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FCI Changes Tibetan Breeds’ Country of Origin to China
By Dog World-UK
Posted in: Dog World UK, Learn!, News Bites, Right Now!
Enthusiasts of the Tibetan breeds say they are outraged that the Fédération Cynologique Internationale (FCI) has changed their country of origin from Tibet to China.
And more trouble is brewing after it became known that a proposal is on the table to alter their country of patronage/development from the UK to China.
The change of the country of origin was agreed unanimously by the FCI’s General Committee in March – although this has only just come to light – following a request from the Chinese Kennel Union (CKU). This affects the Tibetan Mastiff, Tibetan Terrier, Tibetan Spaniel, Lhasa Apso and Shih Tzu.
The proposal regarding the breeds’ development affects the Tibetan Spaniel, Tibetan Terrier, Lhasa Apso, Shih Tzu and Chow Chow, despite the fact that there is a general acceptance that China has played no part in developing and patronising the breeds in the show ring or establishing breed Standards.
Aficionados have called the moves ‘high-handed’, nonsensical and ‘a total betrayal of Tibet’.
In the midst of the hubbub FCI president Rafael de Santiago issued a statement on the organisation’s website saying: “Always attentive to the opinion of the breeders worldwide, we took note of the uproar concerning the attribution of the 2019 World Dog Show to China and to the decision regarding the country of origin of (these breeds),” he said.
“While we understand the concern expressed by the breeders worldwide about both situations, the FCI wishes to inform that the decision to grant the organisation of the World Show 2019 to China was taken by a decision of our General Assembly where 68 countries were present or represented and by a large majority of votes, in total transparency and according to the principles of democracy internationally recognised and accepted.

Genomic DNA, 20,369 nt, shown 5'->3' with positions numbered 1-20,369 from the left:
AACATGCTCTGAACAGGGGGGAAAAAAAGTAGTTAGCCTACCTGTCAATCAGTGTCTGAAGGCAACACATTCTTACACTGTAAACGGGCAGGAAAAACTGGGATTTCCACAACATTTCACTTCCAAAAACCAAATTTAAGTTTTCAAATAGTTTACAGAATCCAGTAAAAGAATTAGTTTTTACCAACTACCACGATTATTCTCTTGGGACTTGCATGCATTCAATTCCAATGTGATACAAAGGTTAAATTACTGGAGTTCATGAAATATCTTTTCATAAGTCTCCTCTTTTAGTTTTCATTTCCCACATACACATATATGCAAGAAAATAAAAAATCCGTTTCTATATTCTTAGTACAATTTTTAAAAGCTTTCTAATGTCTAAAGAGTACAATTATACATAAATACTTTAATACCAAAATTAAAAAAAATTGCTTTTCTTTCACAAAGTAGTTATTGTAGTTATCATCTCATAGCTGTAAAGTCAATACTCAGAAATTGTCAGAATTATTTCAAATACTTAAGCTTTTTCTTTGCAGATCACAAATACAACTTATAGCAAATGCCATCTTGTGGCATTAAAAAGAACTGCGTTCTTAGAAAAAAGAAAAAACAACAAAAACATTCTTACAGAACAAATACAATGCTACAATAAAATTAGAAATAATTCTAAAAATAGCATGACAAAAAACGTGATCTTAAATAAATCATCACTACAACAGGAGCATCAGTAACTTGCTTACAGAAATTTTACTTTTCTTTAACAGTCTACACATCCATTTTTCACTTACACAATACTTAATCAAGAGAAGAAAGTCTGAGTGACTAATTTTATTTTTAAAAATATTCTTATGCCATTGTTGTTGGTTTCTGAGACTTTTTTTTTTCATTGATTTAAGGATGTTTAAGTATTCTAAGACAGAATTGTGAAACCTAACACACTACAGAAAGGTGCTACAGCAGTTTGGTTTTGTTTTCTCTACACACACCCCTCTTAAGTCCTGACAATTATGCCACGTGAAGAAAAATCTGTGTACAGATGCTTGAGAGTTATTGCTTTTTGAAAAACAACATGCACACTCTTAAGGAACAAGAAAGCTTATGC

“That decision was made on the basis of a very open and complete presentation made by our Chinese member, CKU, during which (the Chinese) delegation clearly mentioned the cultural differences between China and most of the other countries in the world. The FCI sees it as an excellent opportunity to raise awareness among the Chinese population that the dog, our beloved friend, is a member of our families, a living entity and most of all man’s best friend.
“May we add that China won the right to organise this World Show over several other countries, namely Spain, Germany and Croatia, in a clear victory.
“In addition, we find it important to clarify that (the) CKU is an FCI full member. As such, it has the right to ask to be the country of origin of the breeds indicated above.
“It is important to know that any change in a breed Standard can be implemented worldwide if, and only if, the FCI General Committee, following recommendations of the FCI Standards and Scientific Commissions, approves it.
“Nowadays, the FCI is more than ever committed to the betterment and safeguard of the dog and to promoting its welfare, love and respect in the four corners of the world.”
In light of the announcement, supporters of the Tibetan breeds are hoping to form an international group through which to make their feelings known.